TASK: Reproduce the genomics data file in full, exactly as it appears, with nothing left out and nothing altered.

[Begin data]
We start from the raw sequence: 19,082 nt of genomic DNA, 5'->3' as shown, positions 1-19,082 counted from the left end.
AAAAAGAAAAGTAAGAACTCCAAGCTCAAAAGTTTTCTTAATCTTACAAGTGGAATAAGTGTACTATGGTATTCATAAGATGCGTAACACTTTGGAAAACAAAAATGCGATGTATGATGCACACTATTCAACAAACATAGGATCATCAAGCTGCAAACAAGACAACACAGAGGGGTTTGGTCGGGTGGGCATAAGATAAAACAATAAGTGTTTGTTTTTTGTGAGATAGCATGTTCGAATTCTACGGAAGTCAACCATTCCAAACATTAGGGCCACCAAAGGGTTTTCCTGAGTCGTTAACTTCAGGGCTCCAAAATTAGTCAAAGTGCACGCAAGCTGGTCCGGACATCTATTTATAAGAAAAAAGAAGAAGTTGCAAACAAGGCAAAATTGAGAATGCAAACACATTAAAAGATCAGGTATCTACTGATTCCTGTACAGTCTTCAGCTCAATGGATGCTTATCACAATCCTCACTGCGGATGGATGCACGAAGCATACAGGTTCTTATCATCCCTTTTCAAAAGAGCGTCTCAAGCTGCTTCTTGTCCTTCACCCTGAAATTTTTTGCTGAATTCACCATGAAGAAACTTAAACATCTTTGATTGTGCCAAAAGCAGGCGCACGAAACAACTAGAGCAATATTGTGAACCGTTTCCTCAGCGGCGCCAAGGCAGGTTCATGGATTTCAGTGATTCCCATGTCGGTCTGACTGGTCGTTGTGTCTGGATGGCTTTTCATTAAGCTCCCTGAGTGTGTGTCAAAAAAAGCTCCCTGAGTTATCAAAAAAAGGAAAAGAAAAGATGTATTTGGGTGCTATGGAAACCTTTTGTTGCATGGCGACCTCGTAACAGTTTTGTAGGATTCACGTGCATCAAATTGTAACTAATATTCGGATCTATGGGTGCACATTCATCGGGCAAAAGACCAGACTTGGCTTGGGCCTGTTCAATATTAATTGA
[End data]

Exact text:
We start from the raw sequence: 19,082 nt of genomic DNA, 5'->3' as shown, positions 1-19,082 counted from the left end.
AAAAAGAAAAGTAAGAACTCCAAGCTCAAAAGTTTTCTTAATCTTACAAGTGGAATAAGTGTACTATGGTATTCATAAGATGCGTAACACTTTGGAAAACAAAAATGCGATGTATGATGCACACTATTCAACAAACATAGGATCATCAAGCTGCAAACAAGACAACACAGAGGGGTTTGGTCGGGTGGGCATAAGATAAAACAATAAGTGTTTGTTTTTTGTGAGATAGCATGTTCGAATTCTACGGAAGTCAACCATTCCAAACATTAGGGCCACCAAAGGGTTTTCCTGAGTCGTTAACTTCAGGGCTCCAAAATTAGTCAAAGTGCACGCAAGCTGGTCCGGACATCTATTTATAAGAAAAAAGAAGAAGTTGCAAACAAGGCAAAATTGAGAATGCAAACACATTAAAAGATCAGGTATCTACTGATTCCTGTACAGTCTTCAGCTCAATGGATGCTTATCACAATCCTCACTGCGGATGGATGCACGAAGCATACAGGTTCTTATCATCCCTTTTCAAAAGAGCGTCTCAAGCTGCTTCTTGTCCTTCACCCTGAAATTTTTTGCTGAATTCACCATGAAGAAACTTAAACATCTTTGATTGTGCCAAAAGCAGGCGCACGAAACAACTAGAGCAATATTGTGAACCGTTTCCTCAGCGGCGCCAAGGCAGGTTCATGGATTTCAGTGATTCCCATGTCGGTCTGACTGGTCGTTGTGTCTGGATGGCTTTTCATTAAGCTCCCTGAGTGTGTGTCAAAAAAAGCTCCCTGAGTTATCAAAAAAAGGAAAAGAAAAGATGTATTTGGGTGCTATGGAAACCTTTTGTTGCATGGCGACCTCGTAACAGTTTTGTAGGATTCACGTGCATCAAATTGTAACTAATATTCGGATCTATGGGTGCACATTCATCGGGCAAAAGACCAGACTTGGCTTGGGCCTGTTCAATATTAATTGA